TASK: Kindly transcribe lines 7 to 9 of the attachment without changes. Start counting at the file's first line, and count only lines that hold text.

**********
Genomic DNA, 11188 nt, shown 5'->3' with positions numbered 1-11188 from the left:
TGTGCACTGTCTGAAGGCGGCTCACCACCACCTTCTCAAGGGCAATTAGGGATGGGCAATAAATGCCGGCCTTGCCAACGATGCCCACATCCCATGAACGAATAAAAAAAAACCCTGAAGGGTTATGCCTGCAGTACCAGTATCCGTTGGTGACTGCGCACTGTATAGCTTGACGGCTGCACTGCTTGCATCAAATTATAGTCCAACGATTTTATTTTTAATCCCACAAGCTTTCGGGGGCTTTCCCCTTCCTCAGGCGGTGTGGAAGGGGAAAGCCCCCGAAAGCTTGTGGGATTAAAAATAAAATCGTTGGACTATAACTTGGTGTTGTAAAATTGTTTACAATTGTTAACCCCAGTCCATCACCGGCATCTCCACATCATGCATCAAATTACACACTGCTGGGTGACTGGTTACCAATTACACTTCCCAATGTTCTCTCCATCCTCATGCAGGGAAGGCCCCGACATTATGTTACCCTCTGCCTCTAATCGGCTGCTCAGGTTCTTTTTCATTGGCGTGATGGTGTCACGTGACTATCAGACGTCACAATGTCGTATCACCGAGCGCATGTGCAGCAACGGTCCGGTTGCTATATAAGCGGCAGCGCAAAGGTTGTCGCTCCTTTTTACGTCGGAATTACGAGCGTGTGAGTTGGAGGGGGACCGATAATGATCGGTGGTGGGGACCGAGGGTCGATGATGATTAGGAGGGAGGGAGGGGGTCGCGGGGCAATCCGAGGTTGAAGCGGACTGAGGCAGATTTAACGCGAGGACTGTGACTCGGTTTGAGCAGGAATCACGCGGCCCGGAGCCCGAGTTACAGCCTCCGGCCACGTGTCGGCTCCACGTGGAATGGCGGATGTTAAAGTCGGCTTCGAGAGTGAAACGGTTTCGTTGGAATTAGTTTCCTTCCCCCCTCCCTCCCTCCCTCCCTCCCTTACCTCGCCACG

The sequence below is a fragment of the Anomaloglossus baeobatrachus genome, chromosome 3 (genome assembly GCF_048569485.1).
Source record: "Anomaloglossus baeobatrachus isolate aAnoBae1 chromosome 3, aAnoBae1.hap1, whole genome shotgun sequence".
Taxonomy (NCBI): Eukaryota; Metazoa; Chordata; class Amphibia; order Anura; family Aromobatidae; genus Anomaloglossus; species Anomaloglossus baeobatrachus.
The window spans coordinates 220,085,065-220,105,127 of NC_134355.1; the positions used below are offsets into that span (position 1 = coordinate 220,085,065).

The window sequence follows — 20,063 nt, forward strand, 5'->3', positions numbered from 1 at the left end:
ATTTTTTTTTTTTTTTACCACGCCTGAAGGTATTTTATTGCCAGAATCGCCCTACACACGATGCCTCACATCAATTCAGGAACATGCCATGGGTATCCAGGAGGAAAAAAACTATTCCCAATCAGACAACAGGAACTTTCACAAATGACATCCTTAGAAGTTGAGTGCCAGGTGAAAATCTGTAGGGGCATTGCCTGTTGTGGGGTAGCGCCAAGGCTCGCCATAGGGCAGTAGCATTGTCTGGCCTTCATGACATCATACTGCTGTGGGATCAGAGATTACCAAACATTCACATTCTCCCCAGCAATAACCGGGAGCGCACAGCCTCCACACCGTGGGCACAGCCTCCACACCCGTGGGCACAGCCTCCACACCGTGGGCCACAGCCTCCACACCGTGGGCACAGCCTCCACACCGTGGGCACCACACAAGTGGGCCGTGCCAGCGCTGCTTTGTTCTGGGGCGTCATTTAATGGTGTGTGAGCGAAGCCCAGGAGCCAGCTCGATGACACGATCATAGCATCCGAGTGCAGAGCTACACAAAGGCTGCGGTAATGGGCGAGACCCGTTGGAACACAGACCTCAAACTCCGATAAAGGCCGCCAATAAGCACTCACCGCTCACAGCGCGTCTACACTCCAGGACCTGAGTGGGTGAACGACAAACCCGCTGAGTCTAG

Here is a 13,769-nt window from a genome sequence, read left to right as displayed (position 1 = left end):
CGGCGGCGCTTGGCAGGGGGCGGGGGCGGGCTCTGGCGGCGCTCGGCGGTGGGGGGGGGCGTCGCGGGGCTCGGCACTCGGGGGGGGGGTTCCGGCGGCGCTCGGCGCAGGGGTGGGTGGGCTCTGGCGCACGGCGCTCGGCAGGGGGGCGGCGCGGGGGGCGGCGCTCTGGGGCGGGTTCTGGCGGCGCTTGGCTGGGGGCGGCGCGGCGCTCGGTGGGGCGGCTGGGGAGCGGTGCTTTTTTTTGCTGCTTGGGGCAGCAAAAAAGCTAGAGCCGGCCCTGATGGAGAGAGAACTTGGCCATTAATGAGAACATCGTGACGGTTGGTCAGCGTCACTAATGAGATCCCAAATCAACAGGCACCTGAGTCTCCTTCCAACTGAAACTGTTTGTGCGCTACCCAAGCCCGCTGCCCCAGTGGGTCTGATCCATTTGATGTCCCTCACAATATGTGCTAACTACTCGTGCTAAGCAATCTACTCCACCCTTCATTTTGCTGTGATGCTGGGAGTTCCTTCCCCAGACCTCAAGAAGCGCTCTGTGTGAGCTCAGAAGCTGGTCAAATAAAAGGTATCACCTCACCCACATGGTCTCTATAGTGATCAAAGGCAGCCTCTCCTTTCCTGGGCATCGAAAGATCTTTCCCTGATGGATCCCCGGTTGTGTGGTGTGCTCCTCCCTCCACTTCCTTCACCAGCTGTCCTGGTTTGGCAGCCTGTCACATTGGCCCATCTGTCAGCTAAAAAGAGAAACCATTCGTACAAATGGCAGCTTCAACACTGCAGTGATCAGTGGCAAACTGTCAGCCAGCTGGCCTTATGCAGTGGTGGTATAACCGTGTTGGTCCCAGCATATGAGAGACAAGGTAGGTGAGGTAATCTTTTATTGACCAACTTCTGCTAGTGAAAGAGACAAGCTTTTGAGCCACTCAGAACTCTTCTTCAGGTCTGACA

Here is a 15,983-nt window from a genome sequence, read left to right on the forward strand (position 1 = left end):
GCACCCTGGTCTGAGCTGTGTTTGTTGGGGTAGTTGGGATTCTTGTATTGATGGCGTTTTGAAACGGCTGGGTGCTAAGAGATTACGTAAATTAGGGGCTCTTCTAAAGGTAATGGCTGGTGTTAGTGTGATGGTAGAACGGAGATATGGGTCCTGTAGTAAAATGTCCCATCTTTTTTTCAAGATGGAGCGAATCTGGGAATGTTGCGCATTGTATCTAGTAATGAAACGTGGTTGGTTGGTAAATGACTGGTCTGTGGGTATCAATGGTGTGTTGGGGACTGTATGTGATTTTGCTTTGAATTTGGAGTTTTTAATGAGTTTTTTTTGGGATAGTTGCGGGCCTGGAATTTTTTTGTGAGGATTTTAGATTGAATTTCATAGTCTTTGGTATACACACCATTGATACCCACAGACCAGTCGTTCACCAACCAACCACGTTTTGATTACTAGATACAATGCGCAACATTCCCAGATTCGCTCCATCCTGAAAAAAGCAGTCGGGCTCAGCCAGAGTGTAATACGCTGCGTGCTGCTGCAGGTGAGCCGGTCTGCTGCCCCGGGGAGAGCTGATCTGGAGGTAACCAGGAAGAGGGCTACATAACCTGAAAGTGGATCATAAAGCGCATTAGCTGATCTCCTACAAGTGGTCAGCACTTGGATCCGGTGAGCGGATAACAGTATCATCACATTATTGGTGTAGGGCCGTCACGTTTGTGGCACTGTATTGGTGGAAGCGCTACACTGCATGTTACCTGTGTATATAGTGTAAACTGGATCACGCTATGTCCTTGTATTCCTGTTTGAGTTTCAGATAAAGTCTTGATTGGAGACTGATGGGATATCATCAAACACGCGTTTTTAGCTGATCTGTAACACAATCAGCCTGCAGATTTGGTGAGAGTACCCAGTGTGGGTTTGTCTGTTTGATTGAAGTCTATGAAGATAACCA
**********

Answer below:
The window sequence follows — 20,063 nt, forward strand, 5'->3', positions numbered from 1 at the left end:
ATTTTTTTTTTTTTTTACCACGCCTGAAGGTATTTTATTGCCAGAATCGCCCTACACACGATGCCTCACATCAATTCAGGAACATGCCATGGGTATCCAGGAGGAAAAAAACTATTCCCAATCAGACAACAGGAACTTTCACAAATGACATCCTTAGAAGTTGAGTGCCAGGTGAAAATCTGTAGGGGCATTGCCTGTTGTGGGGTAGCGCCAAGGCTCGCCATAGGGCAGTAGCATTGTCTGGCCTTCATGACATCATACTGCTGTGGGATCAGAGATTACCAAACATTCACATTCTCCCCAGCAATAACCGGGAGCGCACAGCCTCCACACCGTGGGCACAGCCTCCACACCCGTGGGCACAGCCTCCACACCGTGGGCCACAGCCTCCACACCGTGGGCACAGCCTCCACACCGTGGGCACCACACAAGTGGGCCGTGCCAGCGCTGCTTTGTTCTGGGGCGTCATTTAATGGTGTGTGAGCGAAGCCCAGGAGCCAGCTCGATGACACGATCATAGCATCCGAGTGCAGAGCTACACAAAGGCTGCGGTAATGGGCGAGACCCGTTGGAACACAGACCTCAAACTCCGATAAAGGCCGCCAATAAGCACTCACCGCTCACAGCGCGTCTACACTCCAGGACCTGAGTGGGTGAACGACAAACCCGCTGAGTCTAG

Here is a 13,769-nt window from a genome sequence, read left to right as displayed (position 1 = left end):